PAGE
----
The 9 Best Tie Dye Kits Of 2022
The scrunch pattern is one of the easiest to create. Simply fold the fabric towards the middle to form a long snake-like shape or a round drop like in the image above. Tie your fluffy creation in different directions to secure it in place.
A classic tie pattern, you can make one large bow across the entire piece (shown here) or a small number of smaller bows, as in the example below. To create a large apple, select the point you want to make the center. Pinch the fabric at this point and pull the element from that point to the rest of the fabric. Wrap the elastic under the center stitch, and tie additional elastics gradually down the fabric until you reach the bottom.
You can create a pattern of smaller apples by spreading out the fabric and tying small dots on the surface with rubber bands. I recommend spreading two rubber bands at each point to create two rings for each mini apple. This helps the template stay true to its name.
Another classic tie dye pattern, twists are a lot of fun to create. Determine where you want the center of the curl to be, break the fabric at that point and gently twist the fabric over and over again until it begins to form a twist. Once all of your fabric is tucked into the twist, forming a large circle, fasten the fabric together like pizza slices until the twist is secure.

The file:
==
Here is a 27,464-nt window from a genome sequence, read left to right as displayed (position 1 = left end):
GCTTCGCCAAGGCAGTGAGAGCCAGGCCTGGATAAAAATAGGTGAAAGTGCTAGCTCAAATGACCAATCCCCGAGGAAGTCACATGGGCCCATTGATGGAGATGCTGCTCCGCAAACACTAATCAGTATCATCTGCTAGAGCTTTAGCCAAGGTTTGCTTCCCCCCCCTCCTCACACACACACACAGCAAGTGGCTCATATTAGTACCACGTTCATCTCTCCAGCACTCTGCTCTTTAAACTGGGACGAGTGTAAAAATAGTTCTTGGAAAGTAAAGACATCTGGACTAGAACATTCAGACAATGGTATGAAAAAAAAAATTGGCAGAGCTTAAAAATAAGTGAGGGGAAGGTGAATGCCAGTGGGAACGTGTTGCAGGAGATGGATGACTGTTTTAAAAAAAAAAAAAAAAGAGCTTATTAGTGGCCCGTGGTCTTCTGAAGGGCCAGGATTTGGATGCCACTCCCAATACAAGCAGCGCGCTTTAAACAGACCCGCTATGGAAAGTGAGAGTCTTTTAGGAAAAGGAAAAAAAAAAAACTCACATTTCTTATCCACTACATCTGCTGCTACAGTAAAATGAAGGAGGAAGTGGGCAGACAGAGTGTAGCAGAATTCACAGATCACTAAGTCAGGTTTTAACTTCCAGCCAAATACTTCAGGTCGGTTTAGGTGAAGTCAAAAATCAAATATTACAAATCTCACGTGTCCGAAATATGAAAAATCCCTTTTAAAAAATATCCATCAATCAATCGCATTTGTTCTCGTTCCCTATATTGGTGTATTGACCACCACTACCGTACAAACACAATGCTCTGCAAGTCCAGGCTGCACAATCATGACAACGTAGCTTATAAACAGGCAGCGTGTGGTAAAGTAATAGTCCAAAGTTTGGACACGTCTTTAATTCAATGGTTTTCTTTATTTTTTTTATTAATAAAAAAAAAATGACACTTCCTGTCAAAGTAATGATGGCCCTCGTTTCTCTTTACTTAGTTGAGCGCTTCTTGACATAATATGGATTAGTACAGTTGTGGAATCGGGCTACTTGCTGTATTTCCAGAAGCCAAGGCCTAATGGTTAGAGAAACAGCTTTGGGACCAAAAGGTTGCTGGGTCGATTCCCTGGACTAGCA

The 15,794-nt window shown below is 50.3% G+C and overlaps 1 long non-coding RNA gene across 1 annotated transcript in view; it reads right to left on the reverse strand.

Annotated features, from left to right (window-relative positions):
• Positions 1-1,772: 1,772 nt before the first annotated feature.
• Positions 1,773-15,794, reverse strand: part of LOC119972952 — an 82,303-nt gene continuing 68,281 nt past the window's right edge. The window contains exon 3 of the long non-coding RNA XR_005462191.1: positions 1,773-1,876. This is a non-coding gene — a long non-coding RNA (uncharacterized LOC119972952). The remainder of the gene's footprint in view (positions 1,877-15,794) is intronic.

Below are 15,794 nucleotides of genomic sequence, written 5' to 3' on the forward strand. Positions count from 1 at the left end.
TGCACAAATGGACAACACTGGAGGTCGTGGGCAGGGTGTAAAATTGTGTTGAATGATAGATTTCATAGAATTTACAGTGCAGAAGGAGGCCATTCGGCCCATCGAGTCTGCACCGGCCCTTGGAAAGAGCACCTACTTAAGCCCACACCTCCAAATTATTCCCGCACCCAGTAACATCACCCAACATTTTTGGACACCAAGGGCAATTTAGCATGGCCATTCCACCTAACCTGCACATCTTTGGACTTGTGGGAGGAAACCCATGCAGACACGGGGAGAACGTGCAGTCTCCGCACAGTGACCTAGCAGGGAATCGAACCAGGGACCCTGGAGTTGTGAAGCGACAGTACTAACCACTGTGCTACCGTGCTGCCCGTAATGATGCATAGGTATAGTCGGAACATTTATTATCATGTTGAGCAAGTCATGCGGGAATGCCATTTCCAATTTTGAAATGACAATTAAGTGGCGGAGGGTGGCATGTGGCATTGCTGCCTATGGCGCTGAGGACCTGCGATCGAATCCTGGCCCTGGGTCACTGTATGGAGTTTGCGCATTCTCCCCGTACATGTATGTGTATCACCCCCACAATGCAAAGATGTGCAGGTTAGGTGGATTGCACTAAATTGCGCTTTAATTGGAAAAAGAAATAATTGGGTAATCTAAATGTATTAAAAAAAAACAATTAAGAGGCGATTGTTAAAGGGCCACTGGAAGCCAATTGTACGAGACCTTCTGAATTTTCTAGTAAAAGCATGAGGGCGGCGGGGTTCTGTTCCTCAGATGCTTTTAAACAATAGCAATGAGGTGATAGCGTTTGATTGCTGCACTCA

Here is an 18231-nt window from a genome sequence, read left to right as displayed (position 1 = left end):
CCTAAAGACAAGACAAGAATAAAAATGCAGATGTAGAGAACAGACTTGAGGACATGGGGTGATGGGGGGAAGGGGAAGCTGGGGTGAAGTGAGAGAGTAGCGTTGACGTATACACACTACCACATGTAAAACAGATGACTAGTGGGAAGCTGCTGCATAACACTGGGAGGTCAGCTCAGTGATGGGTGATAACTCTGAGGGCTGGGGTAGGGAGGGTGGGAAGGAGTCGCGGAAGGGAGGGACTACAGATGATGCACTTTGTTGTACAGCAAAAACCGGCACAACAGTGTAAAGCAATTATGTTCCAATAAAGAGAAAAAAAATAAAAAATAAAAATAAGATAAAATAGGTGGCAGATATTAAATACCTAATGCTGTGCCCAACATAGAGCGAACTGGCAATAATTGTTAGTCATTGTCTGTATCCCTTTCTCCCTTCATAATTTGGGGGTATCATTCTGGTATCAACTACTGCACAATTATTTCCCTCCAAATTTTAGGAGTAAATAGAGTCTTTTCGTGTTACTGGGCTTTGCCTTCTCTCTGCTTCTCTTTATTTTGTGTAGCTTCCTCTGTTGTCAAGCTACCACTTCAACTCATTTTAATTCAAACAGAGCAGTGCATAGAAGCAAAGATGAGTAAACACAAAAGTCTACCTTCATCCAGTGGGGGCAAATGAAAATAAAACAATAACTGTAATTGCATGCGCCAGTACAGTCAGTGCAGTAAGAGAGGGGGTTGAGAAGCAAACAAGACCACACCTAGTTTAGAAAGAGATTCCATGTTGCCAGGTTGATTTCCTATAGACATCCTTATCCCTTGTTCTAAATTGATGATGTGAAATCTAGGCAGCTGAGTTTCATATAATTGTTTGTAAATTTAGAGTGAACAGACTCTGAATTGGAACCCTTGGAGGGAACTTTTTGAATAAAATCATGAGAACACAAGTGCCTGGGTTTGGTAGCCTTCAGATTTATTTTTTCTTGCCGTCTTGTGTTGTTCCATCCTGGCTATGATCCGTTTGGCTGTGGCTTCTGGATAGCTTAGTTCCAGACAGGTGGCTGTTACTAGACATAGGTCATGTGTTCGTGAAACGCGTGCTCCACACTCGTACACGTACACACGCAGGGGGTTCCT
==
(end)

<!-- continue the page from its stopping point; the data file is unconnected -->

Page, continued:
The Ellen Show Oversized Tie Dye T Shirt
Triangles and squares are commonly seen in shibori indigo dye products. The method is the same for both – the only difference is how the fabric is folded in the second step. The first step is to fold the fabric into a long strip. If you are dyeing a t-shirt, be sure to roll up the sleeves. Then fold the fabric with an accordion in a triangle or square shape. Be sure to go from front to back to create a true folded accordion. Finally, cut two pieces of cardboard slightly smaller than the shape of your fold. Place the folded fabric between two pieces of cardboard and wrap to secure the elastics. The cardboard prevents the dye from filling the entire outer surface, creating the same negative space that will be exposed between the folds.
This rainbow pattern is especially fun to create! Start by drawing the top and bottom of the rainbow arc
Using a cloth washable pencil or washable marker. Then carefully fan the fabric along each of the two lines so that each drawn line appears directly on the top surface of the folds. You can break and separate two folds to correct the folds between them. After gathering all the fabric on the arched lines, tie the fabric to each of these lines. Then gradually add strips between the two outer strips to define the space for each color of your rainbow.